Another state is investigating the possible link between minerals mining and mesothelioma. The Wisconsin Department of Natural Resources (DNR) is trying to determine if asbestos-like fibers could be released from iron ore mining or sampling in the Penokee Range. It involves a naturally occurring mineral called grunerite. Grunerite can appear in a fibrous crystal form.
Fibrous minerals are being studied for a possible link to mesothelioma risk. Traditionally, mesothelioma has been linked to asbestos exposure. Asbestos is a fibrous mineral that was used extensively for years in industry and building as a fire retardant. When broken up, microscopic asbestos fibers can be inhaled and lodge in the body creating cancerous tumors. Mesothelioma most often affects the lining of the lungs or abdomen and can also rarely affect the lining of the heart. There is no known cure for mesothelioma.
The Iron Range is already the subject of a five-year, $4.9-million study of its taconite mining, after reports indicated an unusually high number of cases of mesothelioma among its taconite miners. The Taconite Workers Health Study is being directed by the University of Minnesota School of Public Health, in partnership with the Medical School and the Natural Resources Research Institute at the University of Minnesota Duluth.
Preliminary results of the Minnesota study were mixed. Researchers confirmed that for every year a taconite miner spent in the industry, his or her risk of mesothelioma increased by 3 percent. But researchers did not find traditional asbestos-sized mineral fibers in taconite samples, and they still can’t be sure the elongated mineral particles (EMP) present in the samples were the cause of mesothelioma. So the link is there, but researchers are still baffled by exactly “how” and “why.”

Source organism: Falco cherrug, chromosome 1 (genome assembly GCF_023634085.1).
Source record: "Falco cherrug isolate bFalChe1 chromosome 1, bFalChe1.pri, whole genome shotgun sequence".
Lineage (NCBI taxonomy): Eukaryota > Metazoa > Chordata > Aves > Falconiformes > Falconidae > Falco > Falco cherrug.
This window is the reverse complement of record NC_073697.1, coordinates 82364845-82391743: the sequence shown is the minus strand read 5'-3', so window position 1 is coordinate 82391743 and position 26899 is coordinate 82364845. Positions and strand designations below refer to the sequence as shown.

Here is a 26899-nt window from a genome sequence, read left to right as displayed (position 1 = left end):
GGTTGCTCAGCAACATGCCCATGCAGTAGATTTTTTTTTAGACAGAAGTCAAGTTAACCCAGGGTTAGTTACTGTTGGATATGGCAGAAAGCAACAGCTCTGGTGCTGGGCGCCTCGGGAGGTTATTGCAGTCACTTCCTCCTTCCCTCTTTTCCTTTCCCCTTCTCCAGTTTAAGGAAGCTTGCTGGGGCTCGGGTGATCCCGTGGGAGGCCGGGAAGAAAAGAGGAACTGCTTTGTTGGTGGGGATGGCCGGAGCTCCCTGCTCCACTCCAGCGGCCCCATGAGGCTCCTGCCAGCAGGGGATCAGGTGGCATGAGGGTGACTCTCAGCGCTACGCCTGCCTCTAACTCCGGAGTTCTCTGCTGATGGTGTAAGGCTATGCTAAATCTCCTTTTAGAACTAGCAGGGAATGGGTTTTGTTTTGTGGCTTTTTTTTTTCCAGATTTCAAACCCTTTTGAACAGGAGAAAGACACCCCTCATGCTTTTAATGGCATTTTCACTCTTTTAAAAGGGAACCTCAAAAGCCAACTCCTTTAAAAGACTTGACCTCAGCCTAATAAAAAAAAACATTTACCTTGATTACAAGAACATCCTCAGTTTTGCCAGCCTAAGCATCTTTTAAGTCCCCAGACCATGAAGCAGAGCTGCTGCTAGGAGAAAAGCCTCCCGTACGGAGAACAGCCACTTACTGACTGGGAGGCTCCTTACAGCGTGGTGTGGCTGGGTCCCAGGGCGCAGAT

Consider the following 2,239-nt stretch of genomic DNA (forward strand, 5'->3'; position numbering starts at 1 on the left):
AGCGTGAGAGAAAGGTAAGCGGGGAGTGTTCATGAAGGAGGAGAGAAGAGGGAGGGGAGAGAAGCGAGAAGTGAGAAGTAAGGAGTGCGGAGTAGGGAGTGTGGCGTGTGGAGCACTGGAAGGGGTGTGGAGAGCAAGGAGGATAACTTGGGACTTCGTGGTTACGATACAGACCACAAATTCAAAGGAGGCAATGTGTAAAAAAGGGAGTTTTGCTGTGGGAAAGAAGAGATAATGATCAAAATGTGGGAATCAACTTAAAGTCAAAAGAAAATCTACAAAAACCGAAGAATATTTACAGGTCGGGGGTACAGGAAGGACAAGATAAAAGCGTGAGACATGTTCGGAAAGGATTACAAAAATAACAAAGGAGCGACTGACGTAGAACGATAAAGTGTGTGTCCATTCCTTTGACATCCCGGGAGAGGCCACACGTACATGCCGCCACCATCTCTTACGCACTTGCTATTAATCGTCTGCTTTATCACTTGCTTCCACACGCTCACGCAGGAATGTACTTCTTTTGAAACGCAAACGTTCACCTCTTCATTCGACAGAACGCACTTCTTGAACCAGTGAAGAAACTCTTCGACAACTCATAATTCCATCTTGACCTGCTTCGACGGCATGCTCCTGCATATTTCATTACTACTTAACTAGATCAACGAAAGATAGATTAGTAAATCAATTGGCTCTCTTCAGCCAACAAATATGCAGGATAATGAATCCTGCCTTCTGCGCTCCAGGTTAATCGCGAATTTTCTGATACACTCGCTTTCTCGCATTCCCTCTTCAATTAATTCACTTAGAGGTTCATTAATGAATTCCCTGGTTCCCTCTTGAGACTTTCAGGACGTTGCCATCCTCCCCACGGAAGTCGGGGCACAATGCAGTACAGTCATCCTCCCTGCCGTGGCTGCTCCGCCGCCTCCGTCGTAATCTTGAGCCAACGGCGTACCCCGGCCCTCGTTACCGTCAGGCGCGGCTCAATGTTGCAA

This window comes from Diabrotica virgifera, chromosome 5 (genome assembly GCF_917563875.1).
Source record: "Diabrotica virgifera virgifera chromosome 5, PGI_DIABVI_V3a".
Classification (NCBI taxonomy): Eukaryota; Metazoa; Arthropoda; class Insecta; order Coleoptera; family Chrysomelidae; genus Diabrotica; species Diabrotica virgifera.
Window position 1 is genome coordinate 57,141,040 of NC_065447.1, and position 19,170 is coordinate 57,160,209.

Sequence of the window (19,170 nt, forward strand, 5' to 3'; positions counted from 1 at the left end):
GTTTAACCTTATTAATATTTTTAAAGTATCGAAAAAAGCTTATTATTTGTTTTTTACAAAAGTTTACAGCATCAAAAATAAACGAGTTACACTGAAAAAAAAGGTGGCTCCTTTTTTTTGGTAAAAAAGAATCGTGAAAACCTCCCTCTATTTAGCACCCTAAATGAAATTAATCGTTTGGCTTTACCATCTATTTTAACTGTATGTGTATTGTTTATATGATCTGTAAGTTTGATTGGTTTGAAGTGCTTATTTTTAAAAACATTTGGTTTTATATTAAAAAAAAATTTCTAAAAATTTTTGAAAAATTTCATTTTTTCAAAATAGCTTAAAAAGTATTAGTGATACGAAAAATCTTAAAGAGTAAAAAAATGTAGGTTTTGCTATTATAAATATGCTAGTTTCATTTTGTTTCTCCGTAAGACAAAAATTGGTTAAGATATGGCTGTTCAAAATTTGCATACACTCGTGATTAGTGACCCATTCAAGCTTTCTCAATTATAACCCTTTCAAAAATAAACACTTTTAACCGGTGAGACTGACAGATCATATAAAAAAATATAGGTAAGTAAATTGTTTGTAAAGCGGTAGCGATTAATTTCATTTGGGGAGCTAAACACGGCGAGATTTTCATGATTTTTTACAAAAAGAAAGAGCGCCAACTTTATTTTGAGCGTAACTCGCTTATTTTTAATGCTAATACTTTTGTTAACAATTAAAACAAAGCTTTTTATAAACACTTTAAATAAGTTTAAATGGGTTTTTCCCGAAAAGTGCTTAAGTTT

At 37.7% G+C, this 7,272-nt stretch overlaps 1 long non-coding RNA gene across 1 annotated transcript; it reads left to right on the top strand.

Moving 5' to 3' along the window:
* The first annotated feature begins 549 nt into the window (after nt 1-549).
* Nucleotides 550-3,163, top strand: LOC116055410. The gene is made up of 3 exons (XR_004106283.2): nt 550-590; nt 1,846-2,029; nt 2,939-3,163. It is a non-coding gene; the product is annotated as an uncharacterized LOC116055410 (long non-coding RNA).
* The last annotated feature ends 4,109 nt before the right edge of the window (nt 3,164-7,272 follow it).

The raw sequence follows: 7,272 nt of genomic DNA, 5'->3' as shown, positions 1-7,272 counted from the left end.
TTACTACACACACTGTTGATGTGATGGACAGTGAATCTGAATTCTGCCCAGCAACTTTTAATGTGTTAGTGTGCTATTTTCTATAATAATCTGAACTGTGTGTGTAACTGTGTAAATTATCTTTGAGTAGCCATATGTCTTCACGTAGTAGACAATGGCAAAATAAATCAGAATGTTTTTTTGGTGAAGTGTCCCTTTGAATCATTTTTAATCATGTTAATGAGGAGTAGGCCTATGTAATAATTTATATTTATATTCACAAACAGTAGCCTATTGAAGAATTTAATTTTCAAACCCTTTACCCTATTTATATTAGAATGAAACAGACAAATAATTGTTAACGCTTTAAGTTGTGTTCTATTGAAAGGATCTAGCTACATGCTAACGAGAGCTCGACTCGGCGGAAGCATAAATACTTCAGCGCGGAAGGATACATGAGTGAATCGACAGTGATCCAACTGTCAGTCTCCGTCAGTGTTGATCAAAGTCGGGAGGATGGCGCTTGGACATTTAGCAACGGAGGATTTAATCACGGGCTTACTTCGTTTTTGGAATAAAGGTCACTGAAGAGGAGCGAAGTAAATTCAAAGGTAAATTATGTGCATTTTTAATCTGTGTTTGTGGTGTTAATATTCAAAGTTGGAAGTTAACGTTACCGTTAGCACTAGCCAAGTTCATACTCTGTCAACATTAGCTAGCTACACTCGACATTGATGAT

Gogebic Taconite is the company that has proposed a grunerite mining site near Mellen, Wis., in the Penokee Range where the mineral can be found naturally. DNR hydrogeologist Larry Lynch said Gogebic Taconite has proposed steps he feels will make the grunerite mining safe for small-scale bulk-sampling work. Grunerite does not always appear in the fibrous crystal form, which means it would not always take the shape of asbestos fibers and therefor would not pose a mesothelioma risk.
However, he says more studies will need to be conducted to determine if a full-scale mining operation would be safe. “Certainly with a full-scale mining operation you move much more material (and) there’s much greater particulate emissions,” Lynch told the Duluth News Tribune. Measures would need to be in place to control the release of the fibers, he says, to prevent them from becoming airborne or entering water.